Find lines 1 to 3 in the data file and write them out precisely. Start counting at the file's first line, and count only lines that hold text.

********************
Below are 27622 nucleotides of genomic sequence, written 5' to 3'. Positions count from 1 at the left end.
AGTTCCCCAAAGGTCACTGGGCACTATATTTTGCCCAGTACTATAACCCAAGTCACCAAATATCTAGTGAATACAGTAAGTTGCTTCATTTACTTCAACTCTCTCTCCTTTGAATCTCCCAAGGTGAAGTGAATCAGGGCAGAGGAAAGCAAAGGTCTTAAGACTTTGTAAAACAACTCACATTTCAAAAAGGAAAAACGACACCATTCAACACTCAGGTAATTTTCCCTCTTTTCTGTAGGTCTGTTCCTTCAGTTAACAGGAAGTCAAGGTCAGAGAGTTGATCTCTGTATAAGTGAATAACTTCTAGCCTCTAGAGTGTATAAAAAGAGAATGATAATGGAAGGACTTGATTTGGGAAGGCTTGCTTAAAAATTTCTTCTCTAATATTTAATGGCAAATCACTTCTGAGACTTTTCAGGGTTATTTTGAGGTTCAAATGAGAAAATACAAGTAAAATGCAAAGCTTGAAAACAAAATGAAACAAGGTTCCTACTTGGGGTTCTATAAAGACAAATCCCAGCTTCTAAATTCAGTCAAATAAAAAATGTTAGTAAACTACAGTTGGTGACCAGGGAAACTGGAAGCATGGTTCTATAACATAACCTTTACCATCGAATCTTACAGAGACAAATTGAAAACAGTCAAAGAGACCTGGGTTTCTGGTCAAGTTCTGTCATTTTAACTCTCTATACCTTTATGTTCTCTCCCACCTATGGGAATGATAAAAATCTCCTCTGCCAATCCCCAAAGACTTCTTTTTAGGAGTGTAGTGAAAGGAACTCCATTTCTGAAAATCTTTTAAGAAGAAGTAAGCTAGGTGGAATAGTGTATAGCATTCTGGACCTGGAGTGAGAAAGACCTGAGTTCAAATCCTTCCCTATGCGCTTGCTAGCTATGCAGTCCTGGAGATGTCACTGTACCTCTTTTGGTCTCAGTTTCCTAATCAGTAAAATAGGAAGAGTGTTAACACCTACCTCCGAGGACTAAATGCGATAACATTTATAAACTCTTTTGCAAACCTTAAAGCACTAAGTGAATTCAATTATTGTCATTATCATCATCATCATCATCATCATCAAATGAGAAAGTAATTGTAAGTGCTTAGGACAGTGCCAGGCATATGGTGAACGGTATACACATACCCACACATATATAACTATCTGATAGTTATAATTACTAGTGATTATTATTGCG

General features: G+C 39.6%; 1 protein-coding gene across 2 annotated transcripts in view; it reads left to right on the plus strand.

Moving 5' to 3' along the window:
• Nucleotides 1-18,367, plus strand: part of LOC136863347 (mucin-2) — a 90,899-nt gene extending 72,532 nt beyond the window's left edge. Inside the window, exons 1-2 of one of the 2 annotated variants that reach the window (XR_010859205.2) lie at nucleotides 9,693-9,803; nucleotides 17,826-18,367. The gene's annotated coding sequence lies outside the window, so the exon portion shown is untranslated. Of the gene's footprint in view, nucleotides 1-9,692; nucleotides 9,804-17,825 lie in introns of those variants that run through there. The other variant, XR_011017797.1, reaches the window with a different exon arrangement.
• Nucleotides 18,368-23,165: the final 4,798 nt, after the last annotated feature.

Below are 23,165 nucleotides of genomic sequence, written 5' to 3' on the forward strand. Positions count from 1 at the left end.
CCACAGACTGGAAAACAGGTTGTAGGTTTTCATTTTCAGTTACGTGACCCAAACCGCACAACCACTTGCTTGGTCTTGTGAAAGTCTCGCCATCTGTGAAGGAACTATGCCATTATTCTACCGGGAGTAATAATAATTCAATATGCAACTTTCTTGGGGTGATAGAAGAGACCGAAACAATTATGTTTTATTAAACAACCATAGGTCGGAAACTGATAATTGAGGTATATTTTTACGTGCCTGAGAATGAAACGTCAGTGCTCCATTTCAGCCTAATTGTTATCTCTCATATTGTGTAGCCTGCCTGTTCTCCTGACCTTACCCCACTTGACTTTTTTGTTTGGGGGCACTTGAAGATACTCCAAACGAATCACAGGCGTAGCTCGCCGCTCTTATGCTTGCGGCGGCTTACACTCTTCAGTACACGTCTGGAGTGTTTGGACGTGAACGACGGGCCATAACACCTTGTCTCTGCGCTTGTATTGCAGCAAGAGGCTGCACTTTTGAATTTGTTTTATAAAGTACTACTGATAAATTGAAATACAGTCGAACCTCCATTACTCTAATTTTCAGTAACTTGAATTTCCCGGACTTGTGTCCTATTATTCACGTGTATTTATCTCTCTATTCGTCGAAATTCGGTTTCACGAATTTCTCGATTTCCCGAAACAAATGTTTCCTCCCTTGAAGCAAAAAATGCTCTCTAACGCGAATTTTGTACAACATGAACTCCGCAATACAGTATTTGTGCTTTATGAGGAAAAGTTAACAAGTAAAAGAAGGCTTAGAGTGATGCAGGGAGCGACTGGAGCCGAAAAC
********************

Below are 27622 nucleotides of genomic sequence, written 5' to 3'. Positions count from 1 at the left end.
AGTTCCCCAAAGGTCACTGGGCACTATATTTTGCCCAGTACTATAACCCAAGTCACCAAATATCTAGTGAATACAGTAAGTTGCTTCATTTACTTCAACTCTCTCTCCTTTGAATCTCCCAAGGTGAAGTGAATCAGGGCAGAGGAAAGCAAAGGTCTTAAGACTTTGTAAAACAACTCACATTTCAAAAAGGAAAAACGACACCATTCAACACTCAGGTAATTTTCCCTCTTTTCTGTAGGTCTGTTCCTTCAGTTAACAGGAAGTCAAGGTCAGAGAGTTGATCTCTGTATAAGTGAATAACTTCTAGCCTCTAGAGTGTATAAAAAGAGAATGATAATGGAAGGACTTGATTTGGGAAGGCTTGCTTAAAAATTTCTTCTCTAATATTTAATGGCAAATCACTTCTGAGACTTTTCAGGGTTATTTTGAGGTTCAAATGAGAAAATACAAGTAAAATGCAAAGCTTGAAAACAAAATGAAACAAGGTTCCTACTTGGGGTTCTATAAAGACAAATCCCAGCTTCTAAATTCAGTCAAATAAAAAATGTTAGTAAACTACAGTTGGTGACCAGGGAAACTGGAAGCATGGTTCTATAACATAACCTTTACCATCGAATCTTACAGAGACAAATTGAAAACAGTCAAAGAGACCTGGGTTTCTGGTCAAGTTCTGTCATTTTAACTCTCTATACCTTTATGTTCTCTCCCACCTATGGGAATGATAAAAATCTCCTCTGCCAATCCCCAAAGACTTCTTTTTAGGAGTGTAGTGAAAGGAACTCCATTTCTGAAAATCTTTTAAGAAGAAGTAAGCTAGGTGGAATAGTGTATAGCATTCTGGACCTGGAGTGAGAAAGACCTGAGTTCAAATCCTTCCCTATGCGCTTGCTAGCTATGCAGTCCTGGAGATGTCACTGTACCTCTTTTGGTCTCAGTTTCCTAATCAGTAAAATAGGAAGAGTGTTAACACCTACCTCCGAGGACTAAATGCGATAACATTTATAAACTCTTTTGCAAACCTTAAAGCACTAAGTGAATTCAATTATTGTCATTATCATCATCATCATCATCATCATCAAATGAGAAAGTAATTGTAAGTGCTTAGGACAGTGCCAGGCATATGGTGAACGGTATACACATACCCACACATATATAACTATCTGATAGTTATAATTACTAGTGATTATTATTGCG

General features: G+C 39.6%; 1 protein-coding gene across 2 annotated transcripts in view; it reads left to right on the plus strand.